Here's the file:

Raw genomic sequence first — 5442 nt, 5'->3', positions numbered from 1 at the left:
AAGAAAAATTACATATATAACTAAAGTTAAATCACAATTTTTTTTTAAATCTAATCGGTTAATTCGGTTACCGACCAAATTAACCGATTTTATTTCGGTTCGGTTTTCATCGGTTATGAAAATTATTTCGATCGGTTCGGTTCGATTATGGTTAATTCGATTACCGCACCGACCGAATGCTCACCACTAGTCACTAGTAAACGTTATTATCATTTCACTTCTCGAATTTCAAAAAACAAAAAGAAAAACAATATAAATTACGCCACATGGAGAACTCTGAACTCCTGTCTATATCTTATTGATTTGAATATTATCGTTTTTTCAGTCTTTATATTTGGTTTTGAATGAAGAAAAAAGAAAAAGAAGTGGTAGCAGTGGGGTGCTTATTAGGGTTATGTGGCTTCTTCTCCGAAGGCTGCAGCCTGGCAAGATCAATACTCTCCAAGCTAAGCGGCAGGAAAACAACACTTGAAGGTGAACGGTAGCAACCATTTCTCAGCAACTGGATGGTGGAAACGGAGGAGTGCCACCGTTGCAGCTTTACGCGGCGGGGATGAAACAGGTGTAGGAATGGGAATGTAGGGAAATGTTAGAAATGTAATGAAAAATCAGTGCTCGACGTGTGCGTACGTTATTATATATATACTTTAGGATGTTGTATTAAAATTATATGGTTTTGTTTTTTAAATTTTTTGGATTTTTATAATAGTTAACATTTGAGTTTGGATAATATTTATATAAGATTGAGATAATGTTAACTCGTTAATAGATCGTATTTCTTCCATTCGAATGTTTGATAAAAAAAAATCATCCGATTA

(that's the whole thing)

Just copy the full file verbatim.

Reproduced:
Raw genomic sequence first — 5442 nt, 5'->3', positions numbered from 1 at the left:
AAGAAAAATTACATATATAACTAAAGTTAAATCACAATTTTTTTTTAAATCTAATCGGTTAATTCGGTTACCGACCAAATTAACCGATTTTATTTCGGTTCGGTTTTCATCGGTTATGAAAATTATTTCGATCGGTTCGGTTCGATTATGGTTAATTCGATTACCGCACCGACCGAATGCTCACCACTAGTCACTAGTAAACGTTATTATCATTTCACTTCTCGAATTTCAAAAAACAAAAAGAAAAACAATATAAATTACGCCACATGGAGAACTCTGAACTCCTGTCTATATCTTATTGATTTGAATATTATCGTTTTTTCAGTCTTTATATTTGGTTTTGAATGAAGAAAAAAGAAAAAGAAGTGGTAGCAGTGGGGTGCTTATTAGGGTTATGTGGCTTCTTCTCCGAAGGCTGCAGCCTGGCAAGATCAATACTCTCCAAGCTAAGCGGCAGGAAAACAACACTTGAAGGTGAACGGTAGCAACCATTTCTCAGCAACTGGATGGTGGAAACGGAGGAGTGCCACCGTTGCAGCTTTACGCGGCGGGGATGAAACAGGTGTAGGAATGGGAATGTAGGGAAATGTTAGAAATGTAATGAAAAATCAGTGCTCGACGTGTGCGTACGTTATTATATATATACTTTAGGATGTTGTATTAAAATTATATGGTTTTGTTTTTTAAATTTTTTGGATTTTTATAATAGTTAACATTTGAGTTTGGATAATATTTATATAAGATTGAGATAATGTTAACTCGTTAATAGATCGTATTTCTTCCATTCGAATGTTTGATAAAAAAAAATCATCCGATTA